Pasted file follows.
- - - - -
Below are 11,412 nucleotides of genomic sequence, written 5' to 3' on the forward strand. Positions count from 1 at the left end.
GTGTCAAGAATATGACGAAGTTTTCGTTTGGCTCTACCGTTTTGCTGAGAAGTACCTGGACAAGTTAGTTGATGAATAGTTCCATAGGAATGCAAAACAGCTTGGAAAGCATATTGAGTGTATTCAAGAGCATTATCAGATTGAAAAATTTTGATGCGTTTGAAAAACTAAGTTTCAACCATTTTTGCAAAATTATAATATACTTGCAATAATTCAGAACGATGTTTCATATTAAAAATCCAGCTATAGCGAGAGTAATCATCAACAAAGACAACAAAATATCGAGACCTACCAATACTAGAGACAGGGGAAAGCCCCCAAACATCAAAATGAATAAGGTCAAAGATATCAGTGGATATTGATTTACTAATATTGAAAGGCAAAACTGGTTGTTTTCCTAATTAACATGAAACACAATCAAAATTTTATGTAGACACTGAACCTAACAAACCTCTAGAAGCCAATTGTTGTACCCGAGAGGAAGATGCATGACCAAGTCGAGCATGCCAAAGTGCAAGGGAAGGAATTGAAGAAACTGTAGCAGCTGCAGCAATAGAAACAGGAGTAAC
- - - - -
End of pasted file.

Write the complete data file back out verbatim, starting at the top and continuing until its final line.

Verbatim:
Below are 11,412 nucleotides of genomic sequence, written 5' to 3' on the forward strand. Positions count from 1 at the left end.
GTGTCAAGAATATGACGAAGTTTTCGTTTGGCTCTACCGTTTTGCTGAGAAGTACCTGGACAAGTTAGTTGATGAATAGTTCCATAGGAATGCAAAACAGCTTGGAAAGCATATTGAGTGTATTCAAGAGCATTATCAGATTGAAAAATTTTGATGCGTTTGAAAAACTAAGTTTCAACCATTTTTGCAAAATTATAATATACTTGCAATAATTCAGAACGATGTTTCATATTAAAAATCCAGCTATAGCGAGAGTAATCATCAACAAAGACAACAAAATATCGAGACCTACCAATACTAGAGACAGGGGAAAGCCCCCAAACATCAAAATGAATAAGGTCAAAGATATCAGTGGATATTGATTTACTAATATTGAAAGGCAAAACTGGTTGTTTTCCTAATTAACATGAAACACAATCAAAATTTTATGTAGACACTGAACCTAACAAACCTCTAGAAGCCAATTGTTGTACCCGAGAGGAAGATGCATGACCAAGTCGAGCATGCCAAAGTGCAAGGGAAGGAATTGAAGAAACTGTAGCAGCTGCAGCAATAGAAACAGGAGTAAC